We're doing a genre study of biographies and this week, we've been closely reading about Dr. Martin Luther King, Jr. All week, we worked through one biography in our reading minilessons about Dr. MLK, Jr. We read the text. We decided what made it a biography. We carefully digested the text by creating a graphic organizer chronicling his life. We asked ourselves "what is this author trying to help me understand?" and wrote sticky notes justifying our thinking. Then, it was Friday.
Two weeks ago I went to a workshop on Close Reading. It was like being back in school for me, and it was energizing and refreshing. I learned some new strategies and I couldn't wait to try them out. So yesterday, to close out our week of focusing on Dr. MLK, Jr.'s biography, I launched our work for the day with a 2 minute clip of the "I Have a Dream" speech. Watch here, from about minute 12:00 to minute 14:00. Before viewing, I frontloaded a question: what jumps out at you? What WORDS jump out at you? WHY?
We discussed for a moment what jumped out at students. I told students to turn and talk to the person next to them about this. I heard amazing tidbits of conversation going down. I heard things like:
"He keeps repeating the phrase "I Have a Dream" over and over again..."
"He's talking to so many people and this speech is not just for him, it's for everyone..."
"There are white people standing behind him supporting him"
"His voice jumps out at me"
"He's talking about white and black boys and girls joining hands because some places, they couldn't."
The energy in our room was electric right then. When I asked students to turn back to me, they begged to watch it again! I said we'd end our reading block that day by watching it again and discussing it a bit more. But for now, I had something just as special in store.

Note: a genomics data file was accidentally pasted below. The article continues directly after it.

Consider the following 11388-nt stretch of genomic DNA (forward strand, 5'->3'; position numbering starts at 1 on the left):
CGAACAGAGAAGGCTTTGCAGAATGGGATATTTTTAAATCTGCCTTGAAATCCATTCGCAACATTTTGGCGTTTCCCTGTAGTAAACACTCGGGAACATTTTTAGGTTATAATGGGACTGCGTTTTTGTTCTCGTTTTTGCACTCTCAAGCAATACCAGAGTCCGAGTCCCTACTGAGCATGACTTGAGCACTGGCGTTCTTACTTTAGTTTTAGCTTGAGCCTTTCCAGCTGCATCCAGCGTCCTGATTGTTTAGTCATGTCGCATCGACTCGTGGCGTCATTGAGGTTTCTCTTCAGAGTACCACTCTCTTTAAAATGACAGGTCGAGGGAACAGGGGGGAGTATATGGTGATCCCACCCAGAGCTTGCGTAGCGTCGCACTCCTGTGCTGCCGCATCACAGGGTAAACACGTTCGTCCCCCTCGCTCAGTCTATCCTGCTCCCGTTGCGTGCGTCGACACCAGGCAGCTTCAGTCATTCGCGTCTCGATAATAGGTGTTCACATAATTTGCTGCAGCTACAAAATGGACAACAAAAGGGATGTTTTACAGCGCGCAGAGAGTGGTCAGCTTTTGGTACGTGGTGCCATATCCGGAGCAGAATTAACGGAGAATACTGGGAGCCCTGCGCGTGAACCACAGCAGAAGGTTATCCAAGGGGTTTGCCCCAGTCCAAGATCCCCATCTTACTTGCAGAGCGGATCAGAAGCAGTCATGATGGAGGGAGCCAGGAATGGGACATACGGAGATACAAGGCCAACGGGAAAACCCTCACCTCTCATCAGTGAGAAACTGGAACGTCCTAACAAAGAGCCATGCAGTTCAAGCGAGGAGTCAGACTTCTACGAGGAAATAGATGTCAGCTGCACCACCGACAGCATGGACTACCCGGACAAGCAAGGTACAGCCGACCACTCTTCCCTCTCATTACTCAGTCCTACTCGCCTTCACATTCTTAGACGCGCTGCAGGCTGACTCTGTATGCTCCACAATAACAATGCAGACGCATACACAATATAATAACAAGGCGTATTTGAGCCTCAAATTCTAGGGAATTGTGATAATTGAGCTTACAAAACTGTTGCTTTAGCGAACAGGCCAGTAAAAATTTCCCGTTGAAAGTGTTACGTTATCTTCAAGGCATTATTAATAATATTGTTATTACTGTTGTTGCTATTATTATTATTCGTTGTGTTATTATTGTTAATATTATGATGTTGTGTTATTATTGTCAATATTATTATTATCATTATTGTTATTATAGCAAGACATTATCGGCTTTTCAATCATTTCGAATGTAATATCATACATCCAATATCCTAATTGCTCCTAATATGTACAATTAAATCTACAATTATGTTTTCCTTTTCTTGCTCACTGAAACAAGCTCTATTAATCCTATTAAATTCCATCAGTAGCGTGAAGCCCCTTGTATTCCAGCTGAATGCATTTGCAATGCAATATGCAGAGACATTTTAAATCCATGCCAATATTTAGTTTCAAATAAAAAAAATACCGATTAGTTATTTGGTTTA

I've been really working with students on close reading...purposefully rereading texts with specific focuses in mind to dig deeper and develop a fuller understanding. One strategy I learned at the workshop I attended was using multiple, varied sources for close reading, like video and photographs.
So, here was my next move. I displayed this image on the SMARTBoard:
I modeled what I was going to have students do carefully. I gave a good 10 seconds of think time to view the photo and then I said. Okay...I notice MLK Jr. is linking arms with two white men and they are smiling. This makes me think they are proud to be standing up for what they believe is right at heart. Then a student couldn't help but pipe in. She said "but I notice the woman in the background is looking off to the side frowning..." and I said "oh, I hadn't noticed that. It makes me wonder if she is worried that she's taking a risk by protesting?" Then I moved on to a bit more inferential thinking and I said "here's what I think this photo is really about: Dr. MLK Jr. is marching because he is making a point--a point that he is longing for equal rights, and people all around him, black, white, whatever--are too." We wrote all of this on the SMARTBoard together.
Finally, after much hype, I gave students their own photo to analyze and write about. And when I gave them this photo...a shocked, deeply engaged calm kind of swept through the room and it was awesome. Here's the photo I gave to students:
And here's what some of them wrote about it:
"I notice MLK Jr.'s face looks calm..."
"I notice two white policemen are arresting him. They're young. They think what he's doing is wrong. But they're wrong."
"I notice Dr. MLK Jr. is wearing fancy clothes and a fedora...it looks weird to be arresting him when he's dressed so nicely..."
"I notice his hand is waving, like maybe reassuring his family or his people."
All of these noticings made for rich discussions...because your students were getting to the meat of what this photo really means. We talked about this photo really meant that it was not fair for him to be arrested for standing up for equal rights and more.
We watched the video one last time. This time, students picked out MANY key words in Dr. MLK Jr.'s speech. Many more than after the initial viewing. This is what close reading is all about. It's like when you watch a movie for a second time and notice something you didn't notice the first. So this time, students said the words that jumped out at them were:
"I have a dream..."
"LET FREEDOM RING!"
"The places he was mentioning were all in the south...Mississippi, Tennessee..."
And to end our time together, one student piped up: "Guys, we are doing all of this for a big reason. So we keep our country's mistakes in mind for our future."
Yes, this is why I am doing this with your students, summed up perfectly from one of our own seven-year-olds. This is why I teach your students, for moments like these.